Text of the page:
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For Maximum Efficacy You May Wish To Dilute Your Shohei Ohtani Highlight Consumption

Kevork Djansezian/Getty Images

A little over a week ago, certain colleagues, who shall go nameless here out of professional respect, went "just asking questions" mode on whether Shohei Ohtani felt less relevant this season. In their defense, there were some explanations for why they felt that way: The "Tungsten Arm" O'Doyle phenomenon was gone in favor of the good-but-auraless Dodgers, who are running away with a non-competitive division; Ohtani had slumped for the broader part of the month to the point that his OPS fell to a tragic, tragic .947; and though it's surprisingly easy to overlook the absence of him pitching when you hear the ball come off of Ohtani's bat, it's harder to stand out without a seven-inning shutout to go along with the homers.

Now ignore all of that, as I did. What my colleagues failed to realize at that moment in time is that the Dodgers were about to face the Colorado Rockies (at Coors!), then the Los Angeles Angels (reunion game!), then the Chicago White Sox (doo doo!). The Rockies–Angels–White Sox collective is perhaps better known around the league as the Traveling Rehabilitation Center for Slumping Superstars, and boy oh boy, if there ever existed any "questions" about Shohei Ohtani's "relevancy," I am sure they have been swiftly and abashedly retracted.

Since June 17, Ohtani has slashed .424/.545/1.061—to reiterate, that 1.061 number is a slugging percentage, not an OPS. He has almost certainly had crazier stretches in his career, maybe even this season—and even in that same stretch of time, Francisco Álvarez and Aaron Judge have had a higher wRC+ than Ohtani—but when Shohei Ohtani hits six home runs in nine games, you notice it. Ohtani smashed a two-run home run against his former team—

—and then he did it again the very next day.

If you, like my colleagues who will remain unnamed except for Barry Petchesky, are also suffering symptoms of Ohtani Exhaustion, to such an extent that you believed that Ohtani is harder to root for this season: I hear you, I see you, I feel for you, and I am here to help find a solution. If you watched the above clips and thought, "Wow, it's crazy that Matt Moore just morphed into Zach Plesac in front of our very eyes," consider that the sheer volume of Ohtani's offensive capability might be like having too much of a good thing at once. Your days blend into meaningless bliss. There he is in every clip, looking beautiful and glowing and hopefully sporting a rapidly healing cruciate ligament, not unlike Bambi Jeju. But if there's one thing the eclipse has taught us, it is that you cannot stare at the sun for too long.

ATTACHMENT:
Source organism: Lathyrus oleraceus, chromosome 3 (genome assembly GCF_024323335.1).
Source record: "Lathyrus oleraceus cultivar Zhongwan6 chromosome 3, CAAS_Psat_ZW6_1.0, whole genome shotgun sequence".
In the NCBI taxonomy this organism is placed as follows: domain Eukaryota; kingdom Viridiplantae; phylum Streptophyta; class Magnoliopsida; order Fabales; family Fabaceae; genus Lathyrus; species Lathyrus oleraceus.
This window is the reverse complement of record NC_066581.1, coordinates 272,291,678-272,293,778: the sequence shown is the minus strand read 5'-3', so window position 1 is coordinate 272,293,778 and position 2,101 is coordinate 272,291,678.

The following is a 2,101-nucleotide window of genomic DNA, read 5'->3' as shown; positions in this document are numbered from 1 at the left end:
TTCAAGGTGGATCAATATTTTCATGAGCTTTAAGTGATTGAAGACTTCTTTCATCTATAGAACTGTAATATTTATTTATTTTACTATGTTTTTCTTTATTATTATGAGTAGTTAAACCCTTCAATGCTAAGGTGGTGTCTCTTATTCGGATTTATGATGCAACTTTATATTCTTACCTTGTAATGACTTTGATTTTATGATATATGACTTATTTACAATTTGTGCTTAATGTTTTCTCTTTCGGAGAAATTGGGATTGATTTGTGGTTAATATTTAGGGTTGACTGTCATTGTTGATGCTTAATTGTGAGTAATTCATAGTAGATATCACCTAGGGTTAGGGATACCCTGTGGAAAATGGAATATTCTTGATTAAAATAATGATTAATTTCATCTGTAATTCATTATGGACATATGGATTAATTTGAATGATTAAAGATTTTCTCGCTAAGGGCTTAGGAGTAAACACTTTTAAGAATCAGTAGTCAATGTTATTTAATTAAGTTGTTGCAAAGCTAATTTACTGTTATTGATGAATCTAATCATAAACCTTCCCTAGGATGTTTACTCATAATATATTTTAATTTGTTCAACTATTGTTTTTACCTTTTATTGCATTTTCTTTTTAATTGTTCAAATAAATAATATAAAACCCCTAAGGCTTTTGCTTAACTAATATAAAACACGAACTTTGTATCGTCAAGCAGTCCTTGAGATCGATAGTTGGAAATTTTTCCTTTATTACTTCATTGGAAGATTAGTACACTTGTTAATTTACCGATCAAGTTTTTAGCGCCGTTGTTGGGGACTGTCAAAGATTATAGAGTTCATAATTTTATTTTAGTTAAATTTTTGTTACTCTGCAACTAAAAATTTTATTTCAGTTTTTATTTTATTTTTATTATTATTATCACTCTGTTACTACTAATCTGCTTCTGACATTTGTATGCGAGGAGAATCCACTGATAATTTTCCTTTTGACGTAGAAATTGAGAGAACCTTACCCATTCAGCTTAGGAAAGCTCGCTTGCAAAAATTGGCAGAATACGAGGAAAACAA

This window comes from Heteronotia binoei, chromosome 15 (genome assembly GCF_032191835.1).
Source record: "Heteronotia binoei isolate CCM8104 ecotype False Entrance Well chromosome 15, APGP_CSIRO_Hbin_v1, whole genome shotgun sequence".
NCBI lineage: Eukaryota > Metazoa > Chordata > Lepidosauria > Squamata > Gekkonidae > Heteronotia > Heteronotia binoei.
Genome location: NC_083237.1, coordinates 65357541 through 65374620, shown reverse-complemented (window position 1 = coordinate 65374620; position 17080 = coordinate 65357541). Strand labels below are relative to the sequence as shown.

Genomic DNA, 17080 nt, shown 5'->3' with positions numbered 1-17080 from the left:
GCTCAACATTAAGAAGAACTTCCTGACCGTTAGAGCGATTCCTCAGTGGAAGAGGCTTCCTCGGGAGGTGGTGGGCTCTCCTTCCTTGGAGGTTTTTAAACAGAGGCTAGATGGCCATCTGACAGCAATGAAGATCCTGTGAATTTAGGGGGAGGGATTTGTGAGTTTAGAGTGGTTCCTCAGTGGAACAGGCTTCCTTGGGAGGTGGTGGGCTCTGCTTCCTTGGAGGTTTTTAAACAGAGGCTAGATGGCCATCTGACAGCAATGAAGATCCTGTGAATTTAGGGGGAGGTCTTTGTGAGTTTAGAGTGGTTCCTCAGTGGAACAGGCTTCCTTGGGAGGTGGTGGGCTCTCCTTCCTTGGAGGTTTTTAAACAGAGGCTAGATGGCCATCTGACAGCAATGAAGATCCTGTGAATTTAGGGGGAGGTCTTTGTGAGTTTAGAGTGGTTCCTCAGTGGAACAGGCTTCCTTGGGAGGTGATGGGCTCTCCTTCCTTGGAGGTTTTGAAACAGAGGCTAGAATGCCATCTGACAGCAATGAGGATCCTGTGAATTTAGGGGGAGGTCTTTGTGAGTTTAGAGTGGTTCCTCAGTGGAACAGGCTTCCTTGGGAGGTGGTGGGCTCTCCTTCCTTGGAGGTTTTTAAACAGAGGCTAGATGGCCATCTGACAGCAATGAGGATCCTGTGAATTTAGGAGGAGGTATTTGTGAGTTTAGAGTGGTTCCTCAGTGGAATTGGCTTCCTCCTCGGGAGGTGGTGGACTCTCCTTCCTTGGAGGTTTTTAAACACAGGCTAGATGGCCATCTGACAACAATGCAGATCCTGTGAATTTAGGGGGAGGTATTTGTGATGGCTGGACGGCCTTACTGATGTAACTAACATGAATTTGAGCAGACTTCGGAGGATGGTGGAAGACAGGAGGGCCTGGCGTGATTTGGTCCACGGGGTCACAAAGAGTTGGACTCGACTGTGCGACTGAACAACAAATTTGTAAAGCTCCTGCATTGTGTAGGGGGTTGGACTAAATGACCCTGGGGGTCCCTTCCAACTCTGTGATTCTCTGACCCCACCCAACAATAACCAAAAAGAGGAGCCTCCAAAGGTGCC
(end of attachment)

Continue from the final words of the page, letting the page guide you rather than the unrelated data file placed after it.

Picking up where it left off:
The recommended course of action is to step back from the Ohtani highlight reel, and take a tolerance break watching a worse team, like the Chicago White Sox, and then return. Fortunately, the White Sox themselves provided such an opportunity when they played the Dodgers—for every Ohtani at-bat, you were guaranteed several half-innings of the White Sox offense as palate cleansers. Also, Ohtani himself provided something of a change-up: Instead of crushing a fastball deep into the evening, he hit a slow Chris Flexen curveball a mere 376 feet into the bullpen.

Also, take a look at this rare video where a bat boy is the star, saving Ohtani from a foul ball with an impressive bare-handed catch. Does that change of pace make you feel good? Does it make you feel refreshed? That's good, because Ohtani smashed another lead-off home run that had all of the standard accoutrements: 110-plus mph off the bat and 430-plus feet to right-center. That home run came with history too, a bit dated depending on your statistical favor, but not too contrived: Ohtani broke the record for most consecutive games with an RBI as a Dodger. If you still cannot appreciate the highlight, it is recommended that you watch the White Sox face off against Chris Sale later this afternoon.

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